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Michigan, USA – “It is hard enough to make a living in Michigan. Now have to give up the right to protect ourselves when our lives are being threatened. This state is getting way out of control,” says Andrew Gabara, of Clinton Township.
Gabara’s comments are in light of the ongoing frustration Chaldeans in Clinton Township are feeling regarding the Nick’s Party Stop robbery. “This state is backward. They were protecting themselves form being robbed and now they are being sued. Where is the justice?”
Scott Zielinski, who was found guilty and sentenced to prison for the November 2007 robbing Nick’s Party Stop in Clinton Township sued the store owner and employees from prison for beating him up during the robbery. John Acho, and three employees including Acho's nephew Justin Kallo, who shot Zielinski twice were named in the suit.
Zielinski, 23, filed the lawsuit in April after he was shot while robbing the store on Cass Avenue, south of 19 Mile Road, near Chippewa Valley High School. Zielinski, wielding a knife and wearing a mask, entered the store about 7:30 p.m. Nov. 15, 2007, and demanded cash and cigarettes. As he fled out the front door carrying a bag of money and cigarettes, he was shot in the arm.
Originally charged with armed robbery, he pleaded guilty to a reduced charge of unarmed robbery and was sentencing in May 2008 to eight to 22 years in prison, in a plea deal with Macomb prosecutors. Zielinski had a prior armed robbery conviction for robbing a Charter One Bank branch in Warren, for which he was sentenced to one year and seven months in prison.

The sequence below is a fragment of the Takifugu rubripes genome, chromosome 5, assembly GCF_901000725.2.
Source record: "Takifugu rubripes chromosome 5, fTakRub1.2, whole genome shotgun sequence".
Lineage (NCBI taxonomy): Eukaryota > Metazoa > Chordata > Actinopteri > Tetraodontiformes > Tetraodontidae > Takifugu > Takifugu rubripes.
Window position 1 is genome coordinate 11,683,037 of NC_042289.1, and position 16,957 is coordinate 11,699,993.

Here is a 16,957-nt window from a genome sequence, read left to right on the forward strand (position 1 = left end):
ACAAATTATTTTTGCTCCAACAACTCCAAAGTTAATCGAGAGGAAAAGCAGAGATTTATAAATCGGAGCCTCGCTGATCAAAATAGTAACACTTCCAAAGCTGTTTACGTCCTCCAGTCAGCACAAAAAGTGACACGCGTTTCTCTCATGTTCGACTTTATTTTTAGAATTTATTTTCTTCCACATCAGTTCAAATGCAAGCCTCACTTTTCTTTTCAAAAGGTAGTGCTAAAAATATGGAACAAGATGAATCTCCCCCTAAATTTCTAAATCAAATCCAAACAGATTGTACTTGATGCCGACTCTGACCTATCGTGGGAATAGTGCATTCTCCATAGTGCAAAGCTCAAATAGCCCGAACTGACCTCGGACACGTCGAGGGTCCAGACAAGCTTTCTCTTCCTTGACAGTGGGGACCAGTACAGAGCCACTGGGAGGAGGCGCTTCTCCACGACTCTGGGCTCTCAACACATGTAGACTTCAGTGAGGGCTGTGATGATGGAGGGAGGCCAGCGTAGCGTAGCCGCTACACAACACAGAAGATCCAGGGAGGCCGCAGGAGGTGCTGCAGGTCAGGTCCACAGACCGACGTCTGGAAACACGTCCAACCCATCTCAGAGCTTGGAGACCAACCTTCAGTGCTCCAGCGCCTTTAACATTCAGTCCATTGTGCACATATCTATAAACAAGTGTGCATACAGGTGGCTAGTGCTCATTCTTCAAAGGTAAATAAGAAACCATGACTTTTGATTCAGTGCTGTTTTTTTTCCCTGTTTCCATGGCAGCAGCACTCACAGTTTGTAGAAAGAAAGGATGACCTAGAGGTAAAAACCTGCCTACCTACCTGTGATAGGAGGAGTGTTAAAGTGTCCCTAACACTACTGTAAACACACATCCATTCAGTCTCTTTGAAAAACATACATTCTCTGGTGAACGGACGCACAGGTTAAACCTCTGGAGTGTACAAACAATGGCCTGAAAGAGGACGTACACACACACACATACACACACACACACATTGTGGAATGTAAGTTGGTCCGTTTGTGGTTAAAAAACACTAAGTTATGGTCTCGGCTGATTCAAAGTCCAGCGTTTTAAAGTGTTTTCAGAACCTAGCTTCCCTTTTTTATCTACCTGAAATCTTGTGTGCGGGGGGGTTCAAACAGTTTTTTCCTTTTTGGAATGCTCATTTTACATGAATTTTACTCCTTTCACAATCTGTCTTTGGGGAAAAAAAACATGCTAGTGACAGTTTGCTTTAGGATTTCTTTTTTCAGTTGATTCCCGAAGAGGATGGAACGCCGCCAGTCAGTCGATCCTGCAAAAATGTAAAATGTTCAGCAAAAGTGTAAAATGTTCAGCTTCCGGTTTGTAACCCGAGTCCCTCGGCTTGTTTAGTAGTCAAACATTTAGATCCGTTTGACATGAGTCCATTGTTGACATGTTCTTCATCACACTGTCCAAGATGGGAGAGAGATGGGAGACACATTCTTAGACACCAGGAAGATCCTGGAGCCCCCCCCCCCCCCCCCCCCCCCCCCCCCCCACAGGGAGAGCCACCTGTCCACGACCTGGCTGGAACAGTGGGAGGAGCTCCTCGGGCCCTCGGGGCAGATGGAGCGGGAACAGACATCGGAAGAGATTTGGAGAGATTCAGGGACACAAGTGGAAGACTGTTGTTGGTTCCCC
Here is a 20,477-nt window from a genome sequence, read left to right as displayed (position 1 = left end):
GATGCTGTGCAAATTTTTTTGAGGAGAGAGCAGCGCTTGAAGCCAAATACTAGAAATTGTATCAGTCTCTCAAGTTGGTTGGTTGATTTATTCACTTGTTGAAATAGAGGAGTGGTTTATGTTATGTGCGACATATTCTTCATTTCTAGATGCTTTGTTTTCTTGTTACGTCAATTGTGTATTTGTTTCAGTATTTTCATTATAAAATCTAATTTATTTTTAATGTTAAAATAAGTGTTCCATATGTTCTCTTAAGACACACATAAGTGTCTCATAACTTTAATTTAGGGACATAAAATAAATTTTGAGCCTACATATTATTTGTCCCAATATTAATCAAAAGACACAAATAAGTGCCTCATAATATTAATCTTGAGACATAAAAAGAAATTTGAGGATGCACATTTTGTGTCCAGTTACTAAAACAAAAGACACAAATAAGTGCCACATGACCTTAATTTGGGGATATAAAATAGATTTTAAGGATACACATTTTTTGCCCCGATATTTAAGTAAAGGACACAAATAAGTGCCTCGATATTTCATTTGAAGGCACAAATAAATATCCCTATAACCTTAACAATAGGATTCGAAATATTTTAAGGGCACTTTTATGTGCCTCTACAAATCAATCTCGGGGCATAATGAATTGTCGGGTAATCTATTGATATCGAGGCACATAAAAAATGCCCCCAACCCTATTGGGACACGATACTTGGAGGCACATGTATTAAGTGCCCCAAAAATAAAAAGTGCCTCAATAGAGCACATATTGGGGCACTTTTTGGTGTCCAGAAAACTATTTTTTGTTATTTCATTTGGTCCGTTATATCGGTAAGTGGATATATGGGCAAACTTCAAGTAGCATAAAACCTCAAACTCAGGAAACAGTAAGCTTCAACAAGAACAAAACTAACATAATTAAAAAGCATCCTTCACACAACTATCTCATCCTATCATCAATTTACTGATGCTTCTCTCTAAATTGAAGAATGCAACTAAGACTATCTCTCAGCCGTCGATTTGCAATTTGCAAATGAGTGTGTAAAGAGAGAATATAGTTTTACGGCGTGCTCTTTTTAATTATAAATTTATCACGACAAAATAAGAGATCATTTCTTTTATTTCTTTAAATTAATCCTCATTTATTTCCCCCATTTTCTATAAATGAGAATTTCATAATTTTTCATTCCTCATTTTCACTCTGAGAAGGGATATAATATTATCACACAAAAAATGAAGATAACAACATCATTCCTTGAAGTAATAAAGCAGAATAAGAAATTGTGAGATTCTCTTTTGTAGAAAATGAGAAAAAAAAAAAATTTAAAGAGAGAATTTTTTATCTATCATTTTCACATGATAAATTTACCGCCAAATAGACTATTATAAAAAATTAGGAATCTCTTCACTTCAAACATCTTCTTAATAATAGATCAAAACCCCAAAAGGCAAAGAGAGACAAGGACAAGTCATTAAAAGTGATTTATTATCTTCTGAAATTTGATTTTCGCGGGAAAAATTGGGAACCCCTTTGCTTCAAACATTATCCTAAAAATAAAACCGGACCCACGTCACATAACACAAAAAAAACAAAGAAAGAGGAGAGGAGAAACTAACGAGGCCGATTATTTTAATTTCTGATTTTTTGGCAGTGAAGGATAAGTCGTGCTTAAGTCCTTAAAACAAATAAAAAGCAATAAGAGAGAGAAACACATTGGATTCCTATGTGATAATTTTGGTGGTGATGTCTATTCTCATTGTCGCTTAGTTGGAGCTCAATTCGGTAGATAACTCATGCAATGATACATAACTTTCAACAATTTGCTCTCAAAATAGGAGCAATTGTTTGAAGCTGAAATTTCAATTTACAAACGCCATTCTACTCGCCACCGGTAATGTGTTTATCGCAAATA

“Even though this man is a proven bank robber, armed robber, and threat to society he now is able to intimidate his victims by suing them for beating him up. What is wrong with this picture?” added Gabara.
The lawsuit claimed the store employee shot him and the owner and other employees excessively beat the robber outside the store following the robbery. One witness, Andrew Thomas, indicated some of the defendants continued to beat Zielinski even though he had stopped fighting.
Tom Peters — the attorney representing Acho and Kallo, asked Judge David Viviano of Macomb County Circuit Court to approve a $10,000 bond to defend the case. In many civil cases, the losing party is responsible to pay the winning party's legal costs. Peters request that the plaintiff post the $10,000 bond should he lose proved to be a wise strategy.
Countering the claim, Attorney Peters told the judge that this was one version and that as many witnesses are prepared to show Zielinski was "struggling" and "swinging at" the defendants.
Judge Viviano said the amount sounded more than fair and approved the bond proposal.
"There are some disputes of facts," Peters said afterward outside the courtroom. He added that many others will offer statements showing that "(The defendants) didn't continue to beat him.
Acho reported that the defendants attacked Zielinski because he held two of the employees at knifepoint and threatened to kill them.
Judge Viviano eventually dismissed Zielinski’s lawsuit when he failed to post the $10,000 bond. “They called his bluff and proved this chronic criminal is a menace to society,” says Gabara.
Circuit Judge David Viviano had ordered Zielinski to post the bond in case he lost his lawsuit and must pay the victors' attorney fees. Zielinski didn't post bond, so Viviano dismissed the lawsuit.